Uncontacted tribes’ rights recognized in Peru's historic land pledge
Peru is to create two Amazonian reserves for the protection of uncontacted tribes , covering more than 2.5 million hectares. At least seven distinct groups of uncontacted tribes, including Matsés Indians, are known to be living in the areas comprising the new Yavari Tapiche and Yavari Mirin reserves in Peru’s NE Amazon state of Loreto.
The remote region has been under intense pressure from oil exploration, logging and a proposed road that could wreak devastation on the tribes. Those wishing to exploit the area’s natural resources have long denied the existence of tribes living in these forests, whose presence would obstruct their plans.
However, the Peruvian government has not ruled out further oil exploration and has taken over two oil concessions inside the new Yavari Tapiche and Yavari Mirin Reserves. Survival International, the global movement for tribal peoples, and the only organization fighting worldwide to stop the extermination of uncontacted tribes, has written to the government, along with thousands of supporters, calling for a total ban on all resource extraction in the reserves and for the two existing oil blocks to be canceled.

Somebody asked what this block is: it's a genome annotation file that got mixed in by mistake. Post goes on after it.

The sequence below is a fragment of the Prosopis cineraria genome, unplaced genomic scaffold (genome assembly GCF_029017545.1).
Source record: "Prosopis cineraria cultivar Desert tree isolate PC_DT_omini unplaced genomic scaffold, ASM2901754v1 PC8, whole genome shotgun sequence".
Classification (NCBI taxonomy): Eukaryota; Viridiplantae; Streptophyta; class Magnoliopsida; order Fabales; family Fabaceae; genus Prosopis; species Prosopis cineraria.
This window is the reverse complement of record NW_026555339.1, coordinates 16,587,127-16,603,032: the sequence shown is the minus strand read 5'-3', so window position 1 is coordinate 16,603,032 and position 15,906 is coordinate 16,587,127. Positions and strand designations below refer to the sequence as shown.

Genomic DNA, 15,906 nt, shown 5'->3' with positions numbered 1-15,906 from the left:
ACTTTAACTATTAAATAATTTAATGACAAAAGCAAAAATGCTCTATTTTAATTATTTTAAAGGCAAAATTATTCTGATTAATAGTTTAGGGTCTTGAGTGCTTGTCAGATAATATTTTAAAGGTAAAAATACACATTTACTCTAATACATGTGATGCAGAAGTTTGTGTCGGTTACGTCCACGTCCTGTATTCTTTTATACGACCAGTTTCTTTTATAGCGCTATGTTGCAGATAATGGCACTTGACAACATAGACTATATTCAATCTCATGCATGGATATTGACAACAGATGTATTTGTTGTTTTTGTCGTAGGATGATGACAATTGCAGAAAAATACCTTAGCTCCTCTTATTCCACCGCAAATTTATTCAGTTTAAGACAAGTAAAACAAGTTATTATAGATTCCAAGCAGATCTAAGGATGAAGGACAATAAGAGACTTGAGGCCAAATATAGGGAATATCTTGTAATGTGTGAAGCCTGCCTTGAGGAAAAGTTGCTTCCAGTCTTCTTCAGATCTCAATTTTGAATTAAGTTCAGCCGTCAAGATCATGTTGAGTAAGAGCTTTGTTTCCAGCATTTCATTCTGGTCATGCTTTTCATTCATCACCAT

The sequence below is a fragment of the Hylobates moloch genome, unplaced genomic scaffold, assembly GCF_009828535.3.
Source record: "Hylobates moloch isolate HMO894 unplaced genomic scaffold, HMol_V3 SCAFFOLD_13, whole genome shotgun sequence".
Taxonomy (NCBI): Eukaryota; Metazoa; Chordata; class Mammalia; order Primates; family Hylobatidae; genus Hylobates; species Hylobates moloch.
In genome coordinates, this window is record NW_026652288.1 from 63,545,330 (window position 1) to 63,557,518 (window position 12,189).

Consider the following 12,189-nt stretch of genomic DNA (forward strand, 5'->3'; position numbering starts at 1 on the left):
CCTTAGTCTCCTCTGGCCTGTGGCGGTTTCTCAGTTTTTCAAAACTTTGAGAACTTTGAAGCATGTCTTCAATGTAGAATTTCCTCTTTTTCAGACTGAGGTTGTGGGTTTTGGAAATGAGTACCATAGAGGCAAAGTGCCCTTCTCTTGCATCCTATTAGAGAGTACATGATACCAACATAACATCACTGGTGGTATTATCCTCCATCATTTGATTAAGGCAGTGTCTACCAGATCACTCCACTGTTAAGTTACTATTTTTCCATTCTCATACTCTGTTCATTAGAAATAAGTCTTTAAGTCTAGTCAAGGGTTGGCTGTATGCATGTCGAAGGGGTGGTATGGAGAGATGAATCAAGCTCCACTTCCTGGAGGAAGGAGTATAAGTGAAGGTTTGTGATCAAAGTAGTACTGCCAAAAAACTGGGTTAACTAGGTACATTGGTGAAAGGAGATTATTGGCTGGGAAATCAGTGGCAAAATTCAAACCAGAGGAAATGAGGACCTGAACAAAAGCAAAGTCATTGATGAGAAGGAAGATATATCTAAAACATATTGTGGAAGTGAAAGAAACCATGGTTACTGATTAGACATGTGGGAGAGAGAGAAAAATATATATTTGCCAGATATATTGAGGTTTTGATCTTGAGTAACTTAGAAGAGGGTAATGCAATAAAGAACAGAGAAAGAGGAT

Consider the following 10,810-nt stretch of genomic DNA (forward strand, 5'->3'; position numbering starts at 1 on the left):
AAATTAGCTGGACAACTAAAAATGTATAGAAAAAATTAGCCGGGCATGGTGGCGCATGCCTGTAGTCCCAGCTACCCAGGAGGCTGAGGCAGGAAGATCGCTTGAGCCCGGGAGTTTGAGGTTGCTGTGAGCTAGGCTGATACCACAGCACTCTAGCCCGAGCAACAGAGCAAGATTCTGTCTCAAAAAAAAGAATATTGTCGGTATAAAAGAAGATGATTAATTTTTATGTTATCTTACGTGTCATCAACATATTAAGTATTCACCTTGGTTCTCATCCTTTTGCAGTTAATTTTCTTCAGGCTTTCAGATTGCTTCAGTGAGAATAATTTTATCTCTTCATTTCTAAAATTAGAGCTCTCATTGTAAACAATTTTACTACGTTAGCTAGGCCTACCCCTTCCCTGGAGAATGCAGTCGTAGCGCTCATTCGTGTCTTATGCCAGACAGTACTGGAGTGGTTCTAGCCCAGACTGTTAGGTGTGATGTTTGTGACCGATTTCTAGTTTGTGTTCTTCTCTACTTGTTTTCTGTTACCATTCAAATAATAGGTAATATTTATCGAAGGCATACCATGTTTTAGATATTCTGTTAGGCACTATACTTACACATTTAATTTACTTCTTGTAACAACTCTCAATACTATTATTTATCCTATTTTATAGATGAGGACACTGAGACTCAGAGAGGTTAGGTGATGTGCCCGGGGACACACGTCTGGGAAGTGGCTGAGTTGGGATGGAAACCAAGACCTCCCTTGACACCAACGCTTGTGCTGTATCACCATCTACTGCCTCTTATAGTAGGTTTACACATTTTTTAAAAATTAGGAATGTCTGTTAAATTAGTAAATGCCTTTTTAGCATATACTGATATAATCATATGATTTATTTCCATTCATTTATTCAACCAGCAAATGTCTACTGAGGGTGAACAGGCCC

The reserves are crucial to the future survival of the uncontacted tribes, who face catastrophe unless their land is protected. Whole populations are being wiped out by violence from outsiders who steal their land and resources, and by diseases like the flu and measles to which they have no resistance. Entire groups can be rapidly decimated.
A Matsés man told Survival International: “Life before contact was incredible. Our uncontacted brothers still live in the forest. They live like we did before. Because the uncontacted people are out there, we want the government to protect the land.”
Survival International’s Director Stephen Corry said: “Though we welcome the creation of the Yavari Tapiche and Yavari Mirin Reserves, the Peruvian government’s refusal to ban all resource extraction is a serious concern. Uncontacted tribes are the most vulnerable peoples on the planet. They’re our contemporaries and a vitally important part of humankind’s diversity.”
The creation of the two new protected areas in Peru follows years of intense campaigning by indigenous peoples and their supporters. However, three more proposed reserves are still awaiting formation. The longer the government delays the creation of protected areas, the greater the threat to the tribes who live there.
- Uncontacted tribes are tribal peoples who have no peaceful contact with anyone in the mainstream or dominant society. These could be entire peoples or smaller groups of already contacted tribes.
- Some may have been in touch with the colonist society in the past, and then retreated from the violence which that brought. Some may once have been part of larger tribal groups, and split off and moved away, fleeing contact.
- Uncontacted tribes are not backward and primitive relics of a remote past. They are contemporary societies and where their rights are respected, they continue to thrive.